In his just-released book Future Luxe: What’s Ahead for the Business of Luxury, author and luxury industry analyst Erwan Rambourg interviewed CEOs from the largest luxury groups and brands, including Kering, Cartier, Puma, Moncler, and more, to get their take on the major forces and emerging trends that will reshape luxury and experiential retail over the next decade.
To get a sense for the state of luxury and experiential retail today, we brought together a panel, including Rambourg, SimpliField CEO Benjamin Zenou, and watch industry guru Vincent Vuillaume, from Hublot, for a candid online discussion.
We covered a lot of ground, including some great examples of experiential retail, where leading luxury brands are innovating (and where they maybe aren’t), how the future is female and younger and how many brands are taking a wait-and-see approach to Amazon Luxury.
Here are 5 key things to know about the future of luxury and experiential retail.
Check out the roundup below, and be sure and watch the full webinar here.
1. The Outlook For Luxury Is Rosier Than Expected
The pandemic questioned the overall luxury industry: spending went down, stores closed, travel retail was almost non-existent, and fashion shows had no live audiences. But according to Erwan Rambourg, while many regions are still struggling mightily, Asian markets have already moved on: “Things have been rough, but they’re already getting better. When I speak to colleagues or friends based in Shanghai and ask them about the pandemic, they tell me, ‘Listen, COVID-19 is just a vague negative souvenir. We’ve moved on.’”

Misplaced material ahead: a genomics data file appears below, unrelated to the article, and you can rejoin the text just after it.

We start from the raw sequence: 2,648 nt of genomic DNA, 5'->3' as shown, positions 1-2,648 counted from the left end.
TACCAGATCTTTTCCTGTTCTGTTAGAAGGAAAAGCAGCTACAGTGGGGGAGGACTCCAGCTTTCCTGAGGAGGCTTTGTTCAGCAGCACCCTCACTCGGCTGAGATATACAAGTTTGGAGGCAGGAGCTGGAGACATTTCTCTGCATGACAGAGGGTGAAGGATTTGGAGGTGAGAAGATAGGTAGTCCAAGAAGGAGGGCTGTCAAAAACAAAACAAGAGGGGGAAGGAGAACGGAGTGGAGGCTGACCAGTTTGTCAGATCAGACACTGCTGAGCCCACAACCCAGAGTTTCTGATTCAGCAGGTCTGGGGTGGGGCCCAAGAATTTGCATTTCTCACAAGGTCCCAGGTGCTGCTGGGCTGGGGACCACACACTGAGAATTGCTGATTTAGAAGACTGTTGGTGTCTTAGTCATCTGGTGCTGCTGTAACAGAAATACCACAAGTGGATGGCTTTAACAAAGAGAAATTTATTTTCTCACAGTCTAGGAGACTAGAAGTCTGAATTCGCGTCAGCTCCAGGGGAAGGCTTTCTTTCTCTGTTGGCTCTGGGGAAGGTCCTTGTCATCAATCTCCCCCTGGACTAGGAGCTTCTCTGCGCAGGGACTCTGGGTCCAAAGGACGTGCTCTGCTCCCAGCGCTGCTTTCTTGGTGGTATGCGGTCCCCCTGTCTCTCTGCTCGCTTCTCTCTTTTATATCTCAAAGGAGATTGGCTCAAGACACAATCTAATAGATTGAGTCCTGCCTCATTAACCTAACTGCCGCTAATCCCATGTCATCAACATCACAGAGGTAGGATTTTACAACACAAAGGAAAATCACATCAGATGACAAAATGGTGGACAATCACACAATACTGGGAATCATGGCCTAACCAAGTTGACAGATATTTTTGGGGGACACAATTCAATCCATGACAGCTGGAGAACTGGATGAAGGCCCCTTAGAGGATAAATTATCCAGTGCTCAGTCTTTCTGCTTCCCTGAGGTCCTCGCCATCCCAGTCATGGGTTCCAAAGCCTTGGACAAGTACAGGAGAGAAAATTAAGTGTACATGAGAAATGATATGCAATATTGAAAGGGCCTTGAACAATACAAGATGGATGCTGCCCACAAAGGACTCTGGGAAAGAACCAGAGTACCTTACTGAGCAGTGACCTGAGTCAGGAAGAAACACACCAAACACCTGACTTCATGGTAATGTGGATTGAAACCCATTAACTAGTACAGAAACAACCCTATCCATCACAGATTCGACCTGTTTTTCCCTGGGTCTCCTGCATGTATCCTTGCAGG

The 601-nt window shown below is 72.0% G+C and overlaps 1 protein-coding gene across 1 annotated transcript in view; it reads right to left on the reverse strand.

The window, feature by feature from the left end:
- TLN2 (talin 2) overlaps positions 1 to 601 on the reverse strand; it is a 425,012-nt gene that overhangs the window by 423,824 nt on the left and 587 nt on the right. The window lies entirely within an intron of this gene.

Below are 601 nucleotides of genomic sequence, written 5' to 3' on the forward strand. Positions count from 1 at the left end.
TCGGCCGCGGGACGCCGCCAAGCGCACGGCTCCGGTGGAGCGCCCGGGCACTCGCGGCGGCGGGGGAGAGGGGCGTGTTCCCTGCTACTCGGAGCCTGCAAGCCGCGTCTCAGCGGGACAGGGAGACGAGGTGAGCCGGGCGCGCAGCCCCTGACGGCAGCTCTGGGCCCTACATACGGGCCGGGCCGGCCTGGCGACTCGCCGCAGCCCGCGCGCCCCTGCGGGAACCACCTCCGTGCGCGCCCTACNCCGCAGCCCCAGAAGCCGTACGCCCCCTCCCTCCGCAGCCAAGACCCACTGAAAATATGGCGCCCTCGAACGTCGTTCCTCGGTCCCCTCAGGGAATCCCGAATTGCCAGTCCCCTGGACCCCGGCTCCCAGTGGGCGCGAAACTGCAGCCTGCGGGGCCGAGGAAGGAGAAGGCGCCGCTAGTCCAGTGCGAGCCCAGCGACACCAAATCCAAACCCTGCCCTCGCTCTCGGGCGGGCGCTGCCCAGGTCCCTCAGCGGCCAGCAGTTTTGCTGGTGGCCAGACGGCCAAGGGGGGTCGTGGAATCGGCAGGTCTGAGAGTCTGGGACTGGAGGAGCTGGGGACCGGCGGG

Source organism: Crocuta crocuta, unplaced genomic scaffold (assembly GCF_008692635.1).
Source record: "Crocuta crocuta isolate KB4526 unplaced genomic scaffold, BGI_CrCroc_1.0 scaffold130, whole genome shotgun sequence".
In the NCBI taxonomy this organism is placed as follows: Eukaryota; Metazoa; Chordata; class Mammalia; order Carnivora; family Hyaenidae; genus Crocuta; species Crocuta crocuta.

Indeed, in Mainland China particularly, some luxury brands had already gone ahead to reap the benefits of revenge shopping post-quarantine: in April, Hermès’ flagship store in Guangzhou received record-breaking sales of at least $2.7M at its reopening. Similarly, luxury brands already returned to pre-COVID offline activation levels back in July.
In the US, Rambourg is right to say that “We haven’t moved on. It’s a proper trauma. It’s been going on for the past six months and it’s quite disruptive.” However, there is hope for a strong rebound, as equity markets have remained at all-time highs, meaning wealthy individuals staying put at home are accumulating some wealth. Many are feeling like “survivors” and emboldened to reward themselves.
This phenomenon is coined in the Biden campaign as a ‘K-shaped recovery’: those at the bottom part of the K are sadly in worse situations today, but those in the upper part are relatively relaxed. Although this situation won’t last forever, it does mean a swifter rebound than expected for the US market.
2. Local Empowerment Is Critical For Recovering European Markets
On the contrary, Rambourg pointed out that European markets are under a lot of pressure, “because Europe is not about the Europeans, it’s mostly about the tourism flows, and they evaporated.”